Former PM and most popular candidate, cricketing legend Imran Khan, is disqualified after being ousted by the military establishment and subsequently jailed. The likely winner, Nawaz Sharif, has returned from exile in London after himself falling afoul of the army in 2018.
The big question is could voter backlash against the treatment of Imran upset the army's plans?
Whoever wins on Thursday has a monumental task ahead. Pakistan's economy is teetering on collapse and the country is in the frontline of the climate catastrophe. It faces a hard road.
Imran casts a long shadow over polling day
Umair Javed, Lahore University of Management Sciences
He may be banned and his party in disarray but Imran Khan will be an influential figure in Pakistan’s election.
Pakistan, where democracy wears an army uniform
Ajay Darshan Behera, Jamia Millia Islamia
The Pakistan military does not want a genuinely popular civilian political leader in power.
Electoral musical chairs makes a mockery of democracy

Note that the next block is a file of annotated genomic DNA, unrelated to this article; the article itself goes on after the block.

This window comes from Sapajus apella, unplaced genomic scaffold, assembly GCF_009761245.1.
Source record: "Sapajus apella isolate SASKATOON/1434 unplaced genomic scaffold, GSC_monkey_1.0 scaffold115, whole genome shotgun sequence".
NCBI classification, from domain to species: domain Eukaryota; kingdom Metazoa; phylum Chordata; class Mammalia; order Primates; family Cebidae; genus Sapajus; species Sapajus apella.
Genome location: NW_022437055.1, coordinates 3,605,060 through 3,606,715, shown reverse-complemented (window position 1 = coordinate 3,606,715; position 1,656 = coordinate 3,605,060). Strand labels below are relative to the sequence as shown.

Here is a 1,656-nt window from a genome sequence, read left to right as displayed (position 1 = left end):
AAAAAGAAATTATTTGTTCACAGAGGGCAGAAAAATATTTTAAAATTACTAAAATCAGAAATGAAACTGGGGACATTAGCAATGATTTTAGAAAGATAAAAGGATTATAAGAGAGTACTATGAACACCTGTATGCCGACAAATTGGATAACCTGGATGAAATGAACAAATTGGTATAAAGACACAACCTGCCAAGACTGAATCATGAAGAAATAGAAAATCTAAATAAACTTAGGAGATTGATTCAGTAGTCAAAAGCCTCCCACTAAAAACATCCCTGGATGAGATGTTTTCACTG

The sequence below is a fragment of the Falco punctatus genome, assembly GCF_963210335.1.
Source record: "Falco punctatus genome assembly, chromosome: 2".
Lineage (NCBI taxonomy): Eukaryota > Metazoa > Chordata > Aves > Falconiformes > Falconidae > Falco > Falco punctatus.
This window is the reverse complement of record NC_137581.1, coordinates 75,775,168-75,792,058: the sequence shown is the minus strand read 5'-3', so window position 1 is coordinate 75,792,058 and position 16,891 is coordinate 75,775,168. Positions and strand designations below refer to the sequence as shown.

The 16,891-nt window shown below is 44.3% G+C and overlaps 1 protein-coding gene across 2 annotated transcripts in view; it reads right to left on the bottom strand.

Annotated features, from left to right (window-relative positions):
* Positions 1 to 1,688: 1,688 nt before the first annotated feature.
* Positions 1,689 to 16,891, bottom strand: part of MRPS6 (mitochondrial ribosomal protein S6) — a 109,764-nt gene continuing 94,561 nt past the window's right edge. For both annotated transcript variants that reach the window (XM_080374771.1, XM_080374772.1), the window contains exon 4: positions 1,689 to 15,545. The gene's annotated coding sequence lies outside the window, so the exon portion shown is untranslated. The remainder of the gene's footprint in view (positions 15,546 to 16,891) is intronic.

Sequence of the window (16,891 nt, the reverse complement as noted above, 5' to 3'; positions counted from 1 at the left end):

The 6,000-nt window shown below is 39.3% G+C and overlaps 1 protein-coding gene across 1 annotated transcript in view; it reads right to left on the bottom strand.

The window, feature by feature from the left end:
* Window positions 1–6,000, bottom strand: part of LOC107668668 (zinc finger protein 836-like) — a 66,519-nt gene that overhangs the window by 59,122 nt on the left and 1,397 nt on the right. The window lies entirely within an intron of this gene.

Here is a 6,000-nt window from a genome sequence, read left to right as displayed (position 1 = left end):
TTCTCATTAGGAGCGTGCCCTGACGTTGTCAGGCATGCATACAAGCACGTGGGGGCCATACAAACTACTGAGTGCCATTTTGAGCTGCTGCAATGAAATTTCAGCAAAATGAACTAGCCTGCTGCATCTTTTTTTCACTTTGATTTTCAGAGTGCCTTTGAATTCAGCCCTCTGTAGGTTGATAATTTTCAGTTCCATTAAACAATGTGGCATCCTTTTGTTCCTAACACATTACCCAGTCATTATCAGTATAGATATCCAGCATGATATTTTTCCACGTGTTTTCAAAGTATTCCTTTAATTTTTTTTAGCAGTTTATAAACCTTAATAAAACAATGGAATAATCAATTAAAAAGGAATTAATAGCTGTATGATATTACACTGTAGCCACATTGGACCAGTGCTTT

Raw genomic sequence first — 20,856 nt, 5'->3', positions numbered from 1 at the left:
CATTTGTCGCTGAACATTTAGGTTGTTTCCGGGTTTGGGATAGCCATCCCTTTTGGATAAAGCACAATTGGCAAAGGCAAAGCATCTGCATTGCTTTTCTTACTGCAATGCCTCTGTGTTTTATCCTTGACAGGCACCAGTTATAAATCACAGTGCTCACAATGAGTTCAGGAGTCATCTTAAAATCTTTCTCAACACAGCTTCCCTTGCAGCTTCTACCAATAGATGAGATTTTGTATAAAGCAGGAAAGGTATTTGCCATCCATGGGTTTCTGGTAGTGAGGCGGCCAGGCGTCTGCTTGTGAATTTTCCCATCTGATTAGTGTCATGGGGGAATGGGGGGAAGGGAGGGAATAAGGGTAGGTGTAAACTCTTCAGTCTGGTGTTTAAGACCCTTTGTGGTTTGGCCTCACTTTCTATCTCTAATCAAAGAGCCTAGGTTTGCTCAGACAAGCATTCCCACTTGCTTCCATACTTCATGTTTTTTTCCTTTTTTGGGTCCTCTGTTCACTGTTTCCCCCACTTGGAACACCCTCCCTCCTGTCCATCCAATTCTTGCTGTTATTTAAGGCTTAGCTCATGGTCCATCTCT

Wajid Islam, Khyber Pakhtunkhwa Technical Education and Vocational Training Authority and Hafsa Hina, Pakistan Institute of Development Economics
After enduring the worst economic crisis of 2023, Pakistan's next election should be focused on repair and reform. What's happening is more like musical chairs.
Beleaguered parties and strategic voters
Shandana Khan Mohmand, University of Sussex
While more and more of the country’s voters now live in urban areas, the bulk is still in the countryside. Does this effect voting behaviour?
Pakistan readies itself for an orchestrated election
Bharat Bhushan, 360info
The Pakistan Army manipulates the election process to get a friendly government in place.
Rigged or not, polls the only option for Pakistan
Ayesha Jalal, Tufts University
While there are allegations of it being fixed, as a constitutional exercise it is preferable compared to the alternative which is martial law.
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